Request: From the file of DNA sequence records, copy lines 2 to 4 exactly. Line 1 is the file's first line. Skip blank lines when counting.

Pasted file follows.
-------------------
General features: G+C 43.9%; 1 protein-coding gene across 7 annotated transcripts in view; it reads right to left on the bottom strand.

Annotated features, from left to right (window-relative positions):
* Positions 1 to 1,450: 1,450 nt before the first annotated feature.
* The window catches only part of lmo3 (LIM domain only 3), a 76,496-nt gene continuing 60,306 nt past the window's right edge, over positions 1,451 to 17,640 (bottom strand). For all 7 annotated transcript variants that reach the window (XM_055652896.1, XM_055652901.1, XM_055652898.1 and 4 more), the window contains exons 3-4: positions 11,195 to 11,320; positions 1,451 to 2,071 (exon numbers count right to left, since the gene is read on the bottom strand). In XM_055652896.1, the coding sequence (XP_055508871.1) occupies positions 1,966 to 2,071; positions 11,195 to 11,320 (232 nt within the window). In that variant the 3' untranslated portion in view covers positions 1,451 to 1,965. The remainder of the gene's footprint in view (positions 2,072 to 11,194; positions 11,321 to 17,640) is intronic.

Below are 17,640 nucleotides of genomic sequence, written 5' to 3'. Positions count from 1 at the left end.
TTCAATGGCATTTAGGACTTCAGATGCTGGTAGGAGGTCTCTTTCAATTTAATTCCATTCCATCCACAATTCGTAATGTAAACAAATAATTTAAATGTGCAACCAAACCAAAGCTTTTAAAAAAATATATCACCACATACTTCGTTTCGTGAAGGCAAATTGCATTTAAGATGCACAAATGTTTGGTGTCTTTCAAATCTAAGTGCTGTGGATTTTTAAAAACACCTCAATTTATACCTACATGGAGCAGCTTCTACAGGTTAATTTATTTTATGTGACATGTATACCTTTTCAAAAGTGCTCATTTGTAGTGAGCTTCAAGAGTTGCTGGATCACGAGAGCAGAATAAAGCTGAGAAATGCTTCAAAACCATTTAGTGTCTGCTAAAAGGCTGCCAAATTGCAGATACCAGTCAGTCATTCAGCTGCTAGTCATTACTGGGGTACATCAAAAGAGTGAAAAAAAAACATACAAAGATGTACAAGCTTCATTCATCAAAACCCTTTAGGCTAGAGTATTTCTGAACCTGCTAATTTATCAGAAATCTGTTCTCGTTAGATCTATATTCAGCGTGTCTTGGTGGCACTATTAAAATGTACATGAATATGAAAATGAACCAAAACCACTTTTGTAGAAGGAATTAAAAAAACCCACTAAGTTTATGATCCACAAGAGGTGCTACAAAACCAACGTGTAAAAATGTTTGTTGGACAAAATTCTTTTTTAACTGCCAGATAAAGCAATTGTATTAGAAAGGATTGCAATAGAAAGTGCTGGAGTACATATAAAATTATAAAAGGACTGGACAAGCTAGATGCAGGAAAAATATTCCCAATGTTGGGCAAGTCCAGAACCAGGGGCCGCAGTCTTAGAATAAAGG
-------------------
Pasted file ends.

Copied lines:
Annotated features, from left to right (window-relative positions):
* Positions 1 to 1,450: 1,450 nt before the first annotated feature.
* The window catches only part of lmo3 (LIM domain only 3), a 76,496-nt gene continuing 60,306 nt past the window's right edge, over positions 1,451 to 17,640 (bottom strand). For all 7 annotated transcript variants that reach the window (XM_055652896.1, XM_055652901.1, XM_055652898.1 and 4 more), the window contains exons 3-4: positions 11,195 to 11,320; positions 1,451 to 2,071 (exon numbers count right to left, since the gene is read on the bottom strand). In XM_055652896.1, the coding sequence (XP_055508871.1) occupies positions 1,966 to 2,071; positions 11,195 to 11,320 (232 nt within the window). In that variant the 3' untranslated portion in view covers positions 1,451 to 1,965. The remainder of the gene's footprint in view (positions 2,072 to 11,194; positions 11,321 to 17,640) is intronic.